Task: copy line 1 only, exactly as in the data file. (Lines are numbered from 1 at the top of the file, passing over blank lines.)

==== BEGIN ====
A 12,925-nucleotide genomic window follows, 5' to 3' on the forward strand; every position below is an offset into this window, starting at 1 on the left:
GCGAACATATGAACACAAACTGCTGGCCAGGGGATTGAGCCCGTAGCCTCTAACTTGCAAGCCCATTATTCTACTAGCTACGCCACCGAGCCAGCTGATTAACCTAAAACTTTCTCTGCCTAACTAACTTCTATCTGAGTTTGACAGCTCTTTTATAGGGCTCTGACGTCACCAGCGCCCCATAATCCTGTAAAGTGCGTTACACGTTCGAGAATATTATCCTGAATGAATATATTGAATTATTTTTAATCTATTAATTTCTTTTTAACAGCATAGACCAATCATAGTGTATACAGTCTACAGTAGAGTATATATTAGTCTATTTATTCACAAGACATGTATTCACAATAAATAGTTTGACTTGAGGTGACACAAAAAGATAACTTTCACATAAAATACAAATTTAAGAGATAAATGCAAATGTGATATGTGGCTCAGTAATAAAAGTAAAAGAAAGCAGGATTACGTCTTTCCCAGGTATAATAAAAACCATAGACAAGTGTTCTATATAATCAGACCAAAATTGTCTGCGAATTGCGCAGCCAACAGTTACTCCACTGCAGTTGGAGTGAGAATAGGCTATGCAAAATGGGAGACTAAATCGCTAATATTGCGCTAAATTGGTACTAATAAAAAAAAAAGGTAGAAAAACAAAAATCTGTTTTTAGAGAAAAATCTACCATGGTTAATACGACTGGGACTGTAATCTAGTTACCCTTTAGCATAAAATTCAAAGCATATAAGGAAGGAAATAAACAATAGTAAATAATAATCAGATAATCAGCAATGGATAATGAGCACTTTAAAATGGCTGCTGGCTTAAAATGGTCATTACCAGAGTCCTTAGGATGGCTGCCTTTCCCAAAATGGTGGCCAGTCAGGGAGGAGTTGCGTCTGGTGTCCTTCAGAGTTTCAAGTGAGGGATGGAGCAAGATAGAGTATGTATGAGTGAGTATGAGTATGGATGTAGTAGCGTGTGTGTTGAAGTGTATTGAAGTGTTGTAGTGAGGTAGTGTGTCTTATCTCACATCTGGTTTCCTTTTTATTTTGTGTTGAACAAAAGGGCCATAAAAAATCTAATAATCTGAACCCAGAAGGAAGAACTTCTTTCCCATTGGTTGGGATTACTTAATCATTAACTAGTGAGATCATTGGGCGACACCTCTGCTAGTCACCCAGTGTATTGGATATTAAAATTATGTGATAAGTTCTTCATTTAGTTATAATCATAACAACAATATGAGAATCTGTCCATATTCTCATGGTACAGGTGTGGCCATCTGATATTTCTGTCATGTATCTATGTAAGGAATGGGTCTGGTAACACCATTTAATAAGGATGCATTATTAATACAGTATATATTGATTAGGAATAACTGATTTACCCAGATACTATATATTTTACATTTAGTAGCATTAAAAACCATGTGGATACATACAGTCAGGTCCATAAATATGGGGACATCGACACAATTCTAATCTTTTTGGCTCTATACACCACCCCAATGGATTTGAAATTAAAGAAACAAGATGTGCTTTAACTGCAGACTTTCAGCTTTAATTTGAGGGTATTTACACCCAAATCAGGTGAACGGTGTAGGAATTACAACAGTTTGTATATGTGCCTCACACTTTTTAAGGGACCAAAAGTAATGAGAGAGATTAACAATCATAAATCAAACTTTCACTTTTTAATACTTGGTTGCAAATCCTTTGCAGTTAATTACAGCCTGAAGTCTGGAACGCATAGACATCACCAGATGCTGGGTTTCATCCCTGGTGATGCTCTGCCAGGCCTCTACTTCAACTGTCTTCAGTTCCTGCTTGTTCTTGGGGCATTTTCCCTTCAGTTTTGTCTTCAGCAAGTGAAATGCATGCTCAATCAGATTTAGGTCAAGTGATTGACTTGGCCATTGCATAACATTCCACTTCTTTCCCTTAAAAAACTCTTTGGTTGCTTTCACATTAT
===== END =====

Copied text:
A 12,925-nucleotide genomic window follows, 5' to 3' on the forward strand; every position below is an offset into this window, starting at 1 on the left: